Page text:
National Pharmacist Day is celebrated each year on January 12th to show our appreciation for the contribution pharmacists make to our health care system.
I am the daughter of a pharmacist so this day recognizes the important role my dad had as a health care provider in our community.
Pharmacists often play a behind-the-scenes role in delivering a patient’s safe care. Doctors prescribe the medications. However, pharmacists are the ones who really know about what those medications can do, and what interactions or side effects could happen.
This is extremely important if you are on multiple medications and have more than one medical condition needing treatment.
In order to become a pharmacist, a student must complete three to four years of undergraduate pre-professional coursework that includes classes in biology, chemistry, anatomy, physiology, biochemistry and calculus.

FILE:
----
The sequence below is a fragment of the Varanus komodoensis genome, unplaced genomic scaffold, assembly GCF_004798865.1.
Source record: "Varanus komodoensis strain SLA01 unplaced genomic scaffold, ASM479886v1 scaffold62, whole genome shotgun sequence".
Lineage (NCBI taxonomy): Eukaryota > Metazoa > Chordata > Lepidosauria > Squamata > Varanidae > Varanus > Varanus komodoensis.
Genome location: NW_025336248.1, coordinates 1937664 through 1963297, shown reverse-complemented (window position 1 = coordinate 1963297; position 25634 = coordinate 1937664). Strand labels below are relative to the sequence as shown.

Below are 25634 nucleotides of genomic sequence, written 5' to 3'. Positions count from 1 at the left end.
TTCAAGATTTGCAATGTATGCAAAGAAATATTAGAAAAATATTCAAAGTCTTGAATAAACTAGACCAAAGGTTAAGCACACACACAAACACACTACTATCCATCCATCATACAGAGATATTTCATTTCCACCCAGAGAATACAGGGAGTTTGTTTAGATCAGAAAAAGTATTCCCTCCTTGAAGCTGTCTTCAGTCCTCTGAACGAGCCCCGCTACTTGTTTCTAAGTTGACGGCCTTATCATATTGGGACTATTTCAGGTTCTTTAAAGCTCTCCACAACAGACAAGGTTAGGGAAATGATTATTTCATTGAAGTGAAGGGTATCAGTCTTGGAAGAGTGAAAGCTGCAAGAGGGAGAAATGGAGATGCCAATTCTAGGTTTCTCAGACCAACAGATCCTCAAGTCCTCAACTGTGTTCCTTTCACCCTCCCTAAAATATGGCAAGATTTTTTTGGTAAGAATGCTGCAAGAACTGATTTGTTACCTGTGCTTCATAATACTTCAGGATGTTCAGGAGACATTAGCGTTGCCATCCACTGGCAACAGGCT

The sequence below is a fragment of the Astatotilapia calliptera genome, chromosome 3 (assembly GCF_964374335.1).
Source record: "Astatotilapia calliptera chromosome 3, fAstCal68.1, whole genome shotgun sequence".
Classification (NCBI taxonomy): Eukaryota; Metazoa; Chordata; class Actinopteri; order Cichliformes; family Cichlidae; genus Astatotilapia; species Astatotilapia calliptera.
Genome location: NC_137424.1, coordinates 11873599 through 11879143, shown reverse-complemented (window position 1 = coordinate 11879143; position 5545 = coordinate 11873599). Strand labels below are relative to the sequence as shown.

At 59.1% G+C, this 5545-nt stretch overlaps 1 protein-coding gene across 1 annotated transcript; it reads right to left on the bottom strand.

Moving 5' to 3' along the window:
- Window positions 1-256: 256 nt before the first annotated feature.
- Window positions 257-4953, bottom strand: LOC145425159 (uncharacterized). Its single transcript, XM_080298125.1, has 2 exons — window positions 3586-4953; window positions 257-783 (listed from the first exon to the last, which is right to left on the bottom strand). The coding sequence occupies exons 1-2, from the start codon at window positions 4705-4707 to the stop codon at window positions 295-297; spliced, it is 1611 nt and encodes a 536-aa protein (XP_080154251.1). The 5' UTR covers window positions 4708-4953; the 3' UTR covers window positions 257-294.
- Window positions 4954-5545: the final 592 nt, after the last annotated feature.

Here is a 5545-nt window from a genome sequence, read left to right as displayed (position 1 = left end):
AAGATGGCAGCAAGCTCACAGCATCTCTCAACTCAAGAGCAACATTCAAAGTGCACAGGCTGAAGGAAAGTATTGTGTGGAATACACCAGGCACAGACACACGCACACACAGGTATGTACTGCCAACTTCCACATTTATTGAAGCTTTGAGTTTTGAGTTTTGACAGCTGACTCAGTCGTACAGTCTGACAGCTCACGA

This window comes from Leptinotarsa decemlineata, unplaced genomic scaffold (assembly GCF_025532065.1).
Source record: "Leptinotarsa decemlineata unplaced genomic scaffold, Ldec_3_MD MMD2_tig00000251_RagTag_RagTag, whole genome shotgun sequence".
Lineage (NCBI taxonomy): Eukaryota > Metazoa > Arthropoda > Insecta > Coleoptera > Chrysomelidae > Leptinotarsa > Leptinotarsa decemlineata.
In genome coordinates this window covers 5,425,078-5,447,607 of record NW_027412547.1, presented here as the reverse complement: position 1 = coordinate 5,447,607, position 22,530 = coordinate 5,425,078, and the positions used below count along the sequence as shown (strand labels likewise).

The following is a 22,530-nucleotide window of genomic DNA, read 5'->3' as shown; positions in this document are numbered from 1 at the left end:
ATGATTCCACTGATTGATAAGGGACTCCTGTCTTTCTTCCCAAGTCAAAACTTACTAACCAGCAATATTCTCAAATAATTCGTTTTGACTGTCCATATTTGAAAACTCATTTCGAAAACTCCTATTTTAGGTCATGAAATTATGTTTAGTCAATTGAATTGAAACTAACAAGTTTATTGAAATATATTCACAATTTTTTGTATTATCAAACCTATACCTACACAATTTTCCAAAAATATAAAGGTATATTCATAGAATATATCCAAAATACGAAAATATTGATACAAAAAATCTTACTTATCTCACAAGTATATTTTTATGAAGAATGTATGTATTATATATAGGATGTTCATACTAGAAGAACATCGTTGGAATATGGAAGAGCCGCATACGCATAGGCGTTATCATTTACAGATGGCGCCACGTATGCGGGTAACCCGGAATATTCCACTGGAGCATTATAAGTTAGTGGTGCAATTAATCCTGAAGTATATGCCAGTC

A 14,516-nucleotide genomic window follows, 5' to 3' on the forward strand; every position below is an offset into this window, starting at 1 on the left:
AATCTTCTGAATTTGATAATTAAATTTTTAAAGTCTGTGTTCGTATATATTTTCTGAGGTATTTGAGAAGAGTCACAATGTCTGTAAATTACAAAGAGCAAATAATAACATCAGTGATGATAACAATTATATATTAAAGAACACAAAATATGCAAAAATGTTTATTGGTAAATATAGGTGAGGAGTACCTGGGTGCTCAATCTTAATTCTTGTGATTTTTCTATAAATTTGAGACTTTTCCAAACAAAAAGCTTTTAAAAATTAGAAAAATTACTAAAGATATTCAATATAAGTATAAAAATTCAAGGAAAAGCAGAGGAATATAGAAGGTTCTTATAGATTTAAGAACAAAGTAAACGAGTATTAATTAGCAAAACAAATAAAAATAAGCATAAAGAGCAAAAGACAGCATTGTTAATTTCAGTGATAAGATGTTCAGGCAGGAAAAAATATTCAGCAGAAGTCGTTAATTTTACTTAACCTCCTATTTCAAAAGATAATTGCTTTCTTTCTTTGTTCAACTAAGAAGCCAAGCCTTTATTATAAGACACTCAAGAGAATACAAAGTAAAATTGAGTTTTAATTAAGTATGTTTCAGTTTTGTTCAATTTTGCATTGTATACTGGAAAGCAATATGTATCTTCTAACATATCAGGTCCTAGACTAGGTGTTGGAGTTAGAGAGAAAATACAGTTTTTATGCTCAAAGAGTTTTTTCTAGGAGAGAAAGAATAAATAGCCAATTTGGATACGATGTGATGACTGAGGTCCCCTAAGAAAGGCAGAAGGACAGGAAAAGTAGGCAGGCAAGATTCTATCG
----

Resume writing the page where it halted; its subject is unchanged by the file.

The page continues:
They continue on with four more years of professional pharmacy school in order to earn their Doctor of Pharmacy (Pharm.D) degree. After graduating, they must pass an exam in order to become licensed.
Pharmacists work in a variety of health settings such as hospitals, drug stores, nursing homes or clinics.
They provide counseling to patients who come to get their prescriptions filled. They watch to see that the medications are appropriate for the conditions being treated. They also instruct doctors on the side effects, dosages, selection, and interactions of certain medications.
Some pharmacists go on to get extra training or work in areas such as drugs used for chemotherapy, intravenous nutritional support or drugs used to treat psychiatric patients.
Pharmacists can also work in specialty pharmacies that compound drugs uniquely made for each patient that are often used as topical medications instead of given orally.
Some pharmacists work in the area of animal pharmacology and learn how to deliver medications used to treat our pets who cannot tell us if they are having a problem with a drug.